Since the Facebook issues involving Cambridge Analytica and Russian Operatives have come to light, Facebook has been hard at work trying to earn back trust. The past few weeks have been busy for the company. Mark Zuckerberg testified in front of Congress, notices were sent to people like me whose data was compromised, and this week the company published what is for the secretive company a remarkably detailed set of Community Standards guidelines on what is and isn’t allowed.
Several years ago, I delivered a presentation in Tallinn, Estonia and I distinctly remember how plugged in the society was at the time. I enjoyed lighting fast free WiFi that was way better than what I had in Boston and the business leaders I met with were focused on digital first. We can all learn from the Estonia example, especially the way the country has deployed blockchain to manage healthcare and other aspects of everyday life.
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Last week I wrote about my personal relationship with Facebook over the past decade. In my post I concluded I no longer trust the company. Many people jumped in who agree. Some wanted to know what we can do about it. Is there an alternative?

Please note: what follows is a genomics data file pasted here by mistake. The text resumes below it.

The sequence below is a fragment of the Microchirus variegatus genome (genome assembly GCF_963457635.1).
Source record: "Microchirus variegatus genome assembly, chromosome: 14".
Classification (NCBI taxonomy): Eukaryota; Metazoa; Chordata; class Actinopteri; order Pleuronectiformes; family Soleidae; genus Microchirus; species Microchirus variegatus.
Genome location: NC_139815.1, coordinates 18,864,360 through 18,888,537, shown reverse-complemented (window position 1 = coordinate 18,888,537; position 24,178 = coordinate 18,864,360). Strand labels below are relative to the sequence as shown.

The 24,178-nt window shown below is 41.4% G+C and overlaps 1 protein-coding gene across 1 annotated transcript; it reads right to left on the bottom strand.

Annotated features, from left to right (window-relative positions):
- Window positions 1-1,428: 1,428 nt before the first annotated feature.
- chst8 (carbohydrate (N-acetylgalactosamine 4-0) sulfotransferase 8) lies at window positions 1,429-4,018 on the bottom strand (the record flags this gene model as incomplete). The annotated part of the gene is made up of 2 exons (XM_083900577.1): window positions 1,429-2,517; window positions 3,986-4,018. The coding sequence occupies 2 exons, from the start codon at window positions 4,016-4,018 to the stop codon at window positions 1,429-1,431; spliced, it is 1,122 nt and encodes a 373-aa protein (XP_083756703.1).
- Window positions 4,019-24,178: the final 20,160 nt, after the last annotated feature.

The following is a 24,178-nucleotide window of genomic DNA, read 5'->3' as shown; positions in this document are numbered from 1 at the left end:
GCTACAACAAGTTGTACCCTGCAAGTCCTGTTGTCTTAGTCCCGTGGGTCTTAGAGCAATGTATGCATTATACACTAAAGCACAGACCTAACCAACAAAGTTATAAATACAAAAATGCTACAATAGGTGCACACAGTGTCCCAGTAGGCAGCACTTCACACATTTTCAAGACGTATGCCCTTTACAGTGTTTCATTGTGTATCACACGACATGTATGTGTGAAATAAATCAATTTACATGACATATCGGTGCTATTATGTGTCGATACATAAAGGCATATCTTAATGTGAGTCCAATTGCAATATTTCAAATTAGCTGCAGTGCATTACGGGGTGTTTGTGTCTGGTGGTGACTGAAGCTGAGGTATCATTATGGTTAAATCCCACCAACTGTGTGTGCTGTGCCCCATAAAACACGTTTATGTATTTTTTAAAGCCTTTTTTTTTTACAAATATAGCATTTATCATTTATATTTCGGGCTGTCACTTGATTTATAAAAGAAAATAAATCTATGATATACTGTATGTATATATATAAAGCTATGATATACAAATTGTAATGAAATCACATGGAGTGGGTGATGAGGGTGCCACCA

Facebook has been in the news a lot in 2018, and it hasn’t been good. First, the company was under fire for allowing Russian operatives to purchase Facebook ads to influence the 2016 U.S Presidential election. Then it emerged that Cambridge Analytica, a political data firm, gained access to private information on more than 50 million Facebook users. Yes, the problems were bad. But worse, Facebook hasn’t been completely open and honest and transparent as these stories were breaking. I no longer trust Facebook.
Net neutrality is in the news, but an even bigger problem is looming, the increasing lack of content neutrality. The island mentality of the world’s largest technology companies including Amazon, Apple, Facebook, and Google isn’t getting nearly the debate that it should. These companies seem to be so focused on keeping users locked into their own content technology gardens that they threaten the easy use of their products and services.
When Facebook launched its Facebook Live video-streaming app last year, I wrote about how important the new tool is for marketers. I shared how I streamed a 20-minute segment of my 2-hour talk about new marketing at the Tony Robbins Business Mastery event in Las Vegas. As people were seeing my live broadcast, they began to share on their own timelines and more and more people started to watch. Tony also shared with his nearly 2.5 million Facebook followers and soon there were over 10,000 people tuned into my Facebook Live broadcast.